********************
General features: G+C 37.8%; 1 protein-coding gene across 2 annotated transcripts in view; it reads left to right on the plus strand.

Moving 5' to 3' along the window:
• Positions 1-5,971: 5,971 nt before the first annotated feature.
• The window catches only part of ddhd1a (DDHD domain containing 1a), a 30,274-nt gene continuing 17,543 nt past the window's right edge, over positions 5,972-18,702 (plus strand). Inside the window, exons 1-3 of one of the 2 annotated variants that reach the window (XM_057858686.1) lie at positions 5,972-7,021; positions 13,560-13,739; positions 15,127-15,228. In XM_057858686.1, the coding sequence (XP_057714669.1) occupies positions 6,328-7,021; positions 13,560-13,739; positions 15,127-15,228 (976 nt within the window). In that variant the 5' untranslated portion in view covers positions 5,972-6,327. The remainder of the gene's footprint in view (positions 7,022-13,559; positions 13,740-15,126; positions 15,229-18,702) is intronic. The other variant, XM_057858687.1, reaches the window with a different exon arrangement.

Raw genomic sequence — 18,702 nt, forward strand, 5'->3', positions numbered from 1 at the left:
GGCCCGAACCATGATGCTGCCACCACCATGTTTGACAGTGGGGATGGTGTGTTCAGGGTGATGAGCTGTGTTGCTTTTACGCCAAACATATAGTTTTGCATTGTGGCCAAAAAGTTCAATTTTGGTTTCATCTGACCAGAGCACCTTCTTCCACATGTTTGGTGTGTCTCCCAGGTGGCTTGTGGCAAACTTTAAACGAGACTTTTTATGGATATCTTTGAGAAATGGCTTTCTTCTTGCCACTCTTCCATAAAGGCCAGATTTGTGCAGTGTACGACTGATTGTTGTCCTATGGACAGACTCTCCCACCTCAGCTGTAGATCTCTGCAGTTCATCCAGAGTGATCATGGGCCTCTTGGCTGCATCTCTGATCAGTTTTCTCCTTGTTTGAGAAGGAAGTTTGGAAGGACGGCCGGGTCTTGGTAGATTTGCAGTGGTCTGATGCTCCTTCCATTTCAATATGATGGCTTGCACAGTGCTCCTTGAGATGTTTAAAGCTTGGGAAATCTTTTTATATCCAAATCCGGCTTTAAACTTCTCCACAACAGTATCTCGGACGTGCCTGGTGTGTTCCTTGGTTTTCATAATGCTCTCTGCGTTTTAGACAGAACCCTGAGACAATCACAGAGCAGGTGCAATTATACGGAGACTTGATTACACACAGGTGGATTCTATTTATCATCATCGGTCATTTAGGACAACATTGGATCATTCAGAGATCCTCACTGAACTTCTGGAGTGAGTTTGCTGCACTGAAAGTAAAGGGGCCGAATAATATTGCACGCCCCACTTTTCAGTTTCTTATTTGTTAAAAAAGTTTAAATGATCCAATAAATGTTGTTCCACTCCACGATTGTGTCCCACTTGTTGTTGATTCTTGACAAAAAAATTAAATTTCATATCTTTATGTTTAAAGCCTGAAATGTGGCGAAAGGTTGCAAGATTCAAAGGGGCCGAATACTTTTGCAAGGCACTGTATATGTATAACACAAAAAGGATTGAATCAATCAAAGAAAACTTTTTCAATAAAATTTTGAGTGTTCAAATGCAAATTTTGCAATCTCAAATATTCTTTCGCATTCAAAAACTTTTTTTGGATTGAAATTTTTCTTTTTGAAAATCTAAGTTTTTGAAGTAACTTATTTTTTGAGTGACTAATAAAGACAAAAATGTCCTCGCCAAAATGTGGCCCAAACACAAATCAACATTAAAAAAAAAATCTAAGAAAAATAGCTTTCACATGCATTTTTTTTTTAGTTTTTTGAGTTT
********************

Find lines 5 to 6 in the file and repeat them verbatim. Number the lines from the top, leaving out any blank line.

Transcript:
Raw genomic sequence — 18,702 nt, forward strand, 5'->3', positions numbered from 1 at the left:
GGCCCGAACCATGATGCTGCCACCACCATGTTTGACAGTGGGGATGGTGTGTTCAGGGTGATGAGCTGTGTTGCTTTTACGCCAAACATATAGTTTTGCATTGTGGCCAAAAAGTTCAATTTTGGTTTCATCTGACCAGAGCACCTTCTTCCACATGTTTGGTGTGTCTCCCAGGTGGCTTGTGGCAAACTTTAAACGAGACTTTTTATGGATATCTTTGAGAAATGGCTTTCTTCTTGCCACTCTTCCATAAAGGCCAGATTTGTGCAGTGTACGACTGATTGTTGTCCTATGGACAGACTCTCCCACCTCAGCTGTAGATCTCTGCAGTTCATCCAGAGTGATCATGGGCCTCTTGGCTGCATCTCTGATCAGTTTTCTCCTTGTTTGAGAAGGAAGTTTGGAAGGACGGCCGGGTCTTGGTAGATTTGCAGTGGTCTGATGCTCCTTCCATTTCAATATGATGGCTTGCACAGTGCTCCTTGAGATGTTTAAAGCTTGGGAAATCTTTTTATATCCAAATCCGGCTTTAAACTTCTCCACAACAGTATCTCGGACGTGCCTGGTGTGTTCCTTGGTTTTCATAATGCTCTCTGCGTTTTAGACAGAACCCTGAGACAATCACAGAGCAGGTGCAATTATACGGAGACTTGATTACACACAGGTGGATTCTATTTATCATCATCGGTCATTTAGGACAACATTGGATCATTCAGAGATCCTCACTGAACTTCTGGAGTGAGTTTGCTGCACTGAAAGTAAAGGGGCCGAATAATATTGCACGCCCCACTTTTCAGTTTCTTATTTGTTAAAAAAGTTTAAATGATCCAATAAATGTTGTTCCACTCCACGATTGTGTCCCACTTGTTGTTGATTCTTGACAAAAAAATTAAATTTCATATCTTTATGTTTAAAGCCTGAAATGTGGCGAAAGGTTGCAAGATTCAAAGGGGCCGAATACTTTTGCAAGGCACTGTATATGTATAACACAAAAAGGATTGAATCAATCAAAGAAAACTTTTTCAATAAAATTTTGAGTGTTCAAATGCAAATTTTGCAATCTCAAATATTCTTTCGCATTCAAAAACTTTTTTTGGATTGAAATTTTTCTTTTTGAAAATCTAAGTTTTTGAAGTAACTTATTTTTTGAGTGACTAATAAAGACAAAAATGTCCTCGCCAAAATGTGGCCCAAACACAAATCAACATTAAAAAAAAAATCTAAGAAAAATAGCTTTCACATGCATTTTTTTTTTAGTTTTTTGAGTTT